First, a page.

I usually prefer using “days off” (that is, days in which no concert is being played) for travel, rather than postponing travel to the same day as the concert. I learned the hard way that even when you assign the probability of “0%” to things getting screwed up, something unexpected can always happen when you rely on public transit so why risk it.

On the other hand, I have been to Cardiff before but never been to Nottingham; knowing that Cardiff is a relatively small city, I decided to spend the day off in Nottingham, walk around for a bit and do the train ride to Cardiff the next day.

Nottingham’s city centre—that is, the area with most life in it and where tourists start exploring the city from—is bounded by Upper Parliament Street in the north, Maid Marian Way to the west, the Nottingham Canal to the south and highway A60 to the east. I suppose Upper Parliament Street is so named because it is, really, upper. From the canal at the south to Upper Parliament Street at the north, one would constantly walk in an incline—not a terribly difficult one, but still.

To make a long story short, Nottingham’s city centre is pretty and charming; well, we’re not talking about Prague or Vienna here but still, comparing to other places I’ve been to in the UK, Nottingham is of the prettier ones. A city traveller, who isn’t much into architecture and history, is unlikely to wish to spend more than a couple of days here, though.

Kings Walk is a tiny charming little passage leading from Upper Parliament Street to a pleasant square boasting a few interesting dining options, clubs and a few local pubs. Good spot to hang out, between having lunch at Prezzo (which became my favourite UK-based Italian food chain) and sipping coffee at Caffe Nero, two doors down (free Wi-Fi there. In fact, spotting free Wi-Fi areas in Europe—the UK included—isn’t as easy as it is in North America so once you find one, stick to it).

Went down King Street and took pictures of whatever I found pleasing to the eye.

One of Nottingham’s primary attractions is the Old Market Square, which is the biggest open pedestrianized city square in the UK.


Tourist’s signs kept nagging me to visit Nottingham’s Castle, so I figured it might be worth the while visiting. Turned out it’s located a few meters away from the location where I got lost yesterday trying to find my hotel.


I was getting hungry for breakfast already so I skipped the paid visit to the castle’s interior and went to hunt for something to eat.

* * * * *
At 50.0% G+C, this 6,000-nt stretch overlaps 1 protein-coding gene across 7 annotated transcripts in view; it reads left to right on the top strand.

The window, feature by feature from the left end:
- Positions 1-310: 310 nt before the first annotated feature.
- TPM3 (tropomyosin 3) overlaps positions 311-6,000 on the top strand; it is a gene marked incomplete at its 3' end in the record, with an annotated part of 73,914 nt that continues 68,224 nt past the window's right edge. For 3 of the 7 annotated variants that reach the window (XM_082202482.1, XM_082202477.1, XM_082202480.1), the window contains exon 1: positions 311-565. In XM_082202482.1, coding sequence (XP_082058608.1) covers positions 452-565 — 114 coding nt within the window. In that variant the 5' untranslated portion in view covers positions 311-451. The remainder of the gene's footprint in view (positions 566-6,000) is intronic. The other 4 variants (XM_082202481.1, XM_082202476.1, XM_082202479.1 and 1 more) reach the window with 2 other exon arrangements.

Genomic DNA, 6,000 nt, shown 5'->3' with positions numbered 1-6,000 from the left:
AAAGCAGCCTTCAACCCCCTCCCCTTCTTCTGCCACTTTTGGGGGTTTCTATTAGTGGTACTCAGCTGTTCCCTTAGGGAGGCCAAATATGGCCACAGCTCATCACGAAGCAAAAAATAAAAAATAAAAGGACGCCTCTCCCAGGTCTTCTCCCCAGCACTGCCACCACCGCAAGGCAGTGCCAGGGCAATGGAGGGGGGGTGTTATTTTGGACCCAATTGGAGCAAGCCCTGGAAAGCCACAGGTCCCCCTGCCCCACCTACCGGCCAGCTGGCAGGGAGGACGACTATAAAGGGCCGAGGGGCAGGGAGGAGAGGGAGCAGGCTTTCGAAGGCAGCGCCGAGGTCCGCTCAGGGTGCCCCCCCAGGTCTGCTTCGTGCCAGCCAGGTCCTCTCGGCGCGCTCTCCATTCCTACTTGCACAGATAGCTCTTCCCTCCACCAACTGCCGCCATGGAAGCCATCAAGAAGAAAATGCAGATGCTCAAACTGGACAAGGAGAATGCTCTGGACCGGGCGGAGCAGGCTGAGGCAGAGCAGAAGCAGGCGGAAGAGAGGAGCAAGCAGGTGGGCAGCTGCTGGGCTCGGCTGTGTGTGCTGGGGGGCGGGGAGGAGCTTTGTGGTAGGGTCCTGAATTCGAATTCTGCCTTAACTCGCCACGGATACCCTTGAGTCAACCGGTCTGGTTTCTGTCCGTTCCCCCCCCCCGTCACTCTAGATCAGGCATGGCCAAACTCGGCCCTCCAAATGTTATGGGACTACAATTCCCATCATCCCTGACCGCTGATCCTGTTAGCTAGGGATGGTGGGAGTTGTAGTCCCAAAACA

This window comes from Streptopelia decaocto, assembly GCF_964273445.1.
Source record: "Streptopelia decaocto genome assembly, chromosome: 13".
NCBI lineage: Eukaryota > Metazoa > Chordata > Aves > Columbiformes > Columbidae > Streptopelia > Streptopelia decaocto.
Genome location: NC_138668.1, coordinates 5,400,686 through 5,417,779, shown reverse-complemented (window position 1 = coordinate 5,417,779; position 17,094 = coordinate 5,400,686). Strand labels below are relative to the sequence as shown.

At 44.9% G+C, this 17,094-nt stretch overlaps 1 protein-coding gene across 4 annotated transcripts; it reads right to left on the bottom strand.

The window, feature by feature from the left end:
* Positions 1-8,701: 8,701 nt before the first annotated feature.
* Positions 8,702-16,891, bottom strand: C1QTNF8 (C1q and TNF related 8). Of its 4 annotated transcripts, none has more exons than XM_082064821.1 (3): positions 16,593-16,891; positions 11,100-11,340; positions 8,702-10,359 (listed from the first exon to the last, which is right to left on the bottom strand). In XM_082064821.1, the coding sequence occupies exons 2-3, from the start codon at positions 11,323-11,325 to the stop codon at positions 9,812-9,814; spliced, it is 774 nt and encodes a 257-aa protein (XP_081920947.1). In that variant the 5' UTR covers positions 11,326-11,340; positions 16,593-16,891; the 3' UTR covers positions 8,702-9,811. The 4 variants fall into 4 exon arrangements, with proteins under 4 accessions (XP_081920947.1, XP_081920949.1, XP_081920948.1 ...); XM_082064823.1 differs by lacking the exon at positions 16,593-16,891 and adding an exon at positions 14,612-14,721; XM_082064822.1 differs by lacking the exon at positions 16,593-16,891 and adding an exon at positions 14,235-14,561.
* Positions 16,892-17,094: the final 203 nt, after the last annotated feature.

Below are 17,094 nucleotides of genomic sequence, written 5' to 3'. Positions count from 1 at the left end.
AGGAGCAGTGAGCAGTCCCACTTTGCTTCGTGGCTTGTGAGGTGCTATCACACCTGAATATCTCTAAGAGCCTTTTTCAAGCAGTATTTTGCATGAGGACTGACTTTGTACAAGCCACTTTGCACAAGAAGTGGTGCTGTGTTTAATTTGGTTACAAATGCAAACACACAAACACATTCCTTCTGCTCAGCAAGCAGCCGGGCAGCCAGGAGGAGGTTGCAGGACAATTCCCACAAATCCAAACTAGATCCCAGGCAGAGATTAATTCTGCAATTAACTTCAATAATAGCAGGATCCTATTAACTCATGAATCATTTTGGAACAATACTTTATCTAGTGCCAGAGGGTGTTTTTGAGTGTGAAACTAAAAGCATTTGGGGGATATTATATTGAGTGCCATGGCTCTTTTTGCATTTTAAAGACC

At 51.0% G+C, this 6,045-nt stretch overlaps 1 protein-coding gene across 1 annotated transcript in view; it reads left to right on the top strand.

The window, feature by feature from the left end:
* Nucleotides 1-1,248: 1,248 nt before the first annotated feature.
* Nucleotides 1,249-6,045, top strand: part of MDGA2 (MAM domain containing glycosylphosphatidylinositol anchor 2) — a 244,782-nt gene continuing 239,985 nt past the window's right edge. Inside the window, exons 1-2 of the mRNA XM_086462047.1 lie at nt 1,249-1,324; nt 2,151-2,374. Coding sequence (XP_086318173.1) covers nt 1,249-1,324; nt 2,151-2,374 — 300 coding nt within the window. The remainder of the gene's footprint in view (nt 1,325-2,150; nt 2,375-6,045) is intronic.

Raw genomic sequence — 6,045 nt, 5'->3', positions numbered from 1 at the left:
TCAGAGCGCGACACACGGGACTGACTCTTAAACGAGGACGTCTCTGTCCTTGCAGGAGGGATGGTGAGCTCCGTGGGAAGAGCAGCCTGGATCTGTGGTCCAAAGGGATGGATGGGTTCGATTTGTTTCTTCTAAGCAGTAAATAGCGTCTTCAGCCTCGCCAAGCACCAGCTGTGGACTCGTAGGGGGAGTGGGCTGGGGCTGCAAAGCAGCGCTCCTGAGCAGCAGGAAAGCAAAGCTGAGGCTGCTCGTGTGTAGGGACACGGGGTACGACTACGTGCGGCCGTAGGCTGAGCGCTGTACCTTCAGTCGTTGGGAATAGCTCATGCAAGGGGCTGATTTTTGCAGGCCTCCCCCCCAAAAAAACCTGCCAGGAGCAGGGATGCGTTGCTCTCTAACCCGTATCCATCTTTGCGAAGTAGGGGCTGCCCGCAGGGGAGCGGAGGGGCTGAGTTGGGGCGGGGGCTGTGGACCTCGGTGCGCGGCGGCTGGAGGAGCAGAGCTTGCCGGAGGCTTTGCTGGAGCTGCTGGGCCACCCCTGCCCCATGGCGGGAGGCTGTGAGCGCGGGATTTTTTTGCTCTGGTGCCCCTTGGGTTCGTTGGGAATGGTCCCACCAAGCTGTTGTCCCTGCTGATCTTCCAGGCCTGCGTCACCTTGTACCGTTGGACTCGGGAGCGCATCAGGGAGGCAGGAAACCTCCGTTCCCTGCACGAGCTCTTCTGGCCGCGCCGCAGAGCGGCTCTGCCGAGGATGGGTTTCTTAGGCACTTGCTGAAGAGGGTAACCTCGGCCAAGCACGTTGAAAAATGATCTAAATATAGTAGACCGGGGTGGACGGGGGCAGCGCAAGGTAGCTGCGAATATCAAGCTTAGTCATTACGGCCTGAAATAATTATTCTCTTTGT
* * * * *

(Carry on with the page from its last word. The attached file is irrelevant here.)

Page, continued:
First, I considered this:


… Might not be the best idea, though. A quick mediocre sandwich at Le Petit Four (L4P) turned out not to be a far better alternative, but did the work with respect to eliminate hunger.

Nottingham’s Council House…


… And a few more pictures to try and demonstrate what Nottingham’s streets are like.


I certainly loved this one. Look at that, a new deal from McDonald’s: the new all-in-one breakfast wrap: Sausage, bacon, egg, potato and cheese. Of course, it’s in a wrap rather than a bun; wraps are healthier.

Another stroll around…


… And I went to the canal area. That’s how I discovered that the path from the central railway station to the hotel is about 10 minutes if you know what you’re doing. Apparently Google Maps isn’t set to optimize for routes that involve crossing through a mall.

The canal area is not too bad on the eyes and offers a few inviting patios.


This all, however, doesn’t take too long to be fully impressed of. Back to the city centre.


At some point, I was looking at the display of one of the optics stores. Something in the poster looked awfully familiar. Heck, these are my glasses—the exact model and everything. What the hell does this guy think he’s doing, showing them off like that? And why does he look so upset?

(The fine print made me understand why this guy looked familiar. That’s Tobey Maguire.)

Proud of myself for once in my life being able to pick a clothing item, or an accessory, that later becomes a fashionable item rather than the subject for immense ridicule, I proceeded to have lunch. I seemed to recall passing by an interesting Indian restaurant the night before so I decided to give it a shot.

Visiting Tamatanga turned out to be a mistake. Not because of the food—the food was wonderful. The portions, however, were huge and it was so good that I couldn’t just put the plate away. The rest of the day was pretty much ruined as I felt so tired and sleepy after that lunch that I couldn’t do anything except for sitting in my hotel catching up with the world.

It’s a three hours boring train ride from Nottingham to Cardiff. Leaving at 10:00am, I made it for an early morning to allow enough time for breakfast, coffee and a bit of unwinding. Yes, I reached the point in my life when I value unwinding after morning coffee; I suppose I should go ahead and start a family now.

Nottingham is nothing too exciting in the morning. The trams crossing Upper Parliament Street are filled with students going to school (apparently there are some popular campuses here) and others rushing to work, but that’s about it. Not too many people out there for morning coffee or the little pre-work enjoyments I have become so accustomed to living in Canada’s west coast, where work & career typically come second after life’s little presents.

If one ignores for just a second (well, hopefully one could ignore them for more) the noise and pseudo-joy on the face of students here (“pseudo-joy” as you can’t really tell whether their sober or not), one may reach the conclusion that Nottingham isn’t an extremely happy place. I had the same feeling walking through the streets of Dublin, Glasgow and Manchester as well; people seem to be older, more reserved, sometimes worried.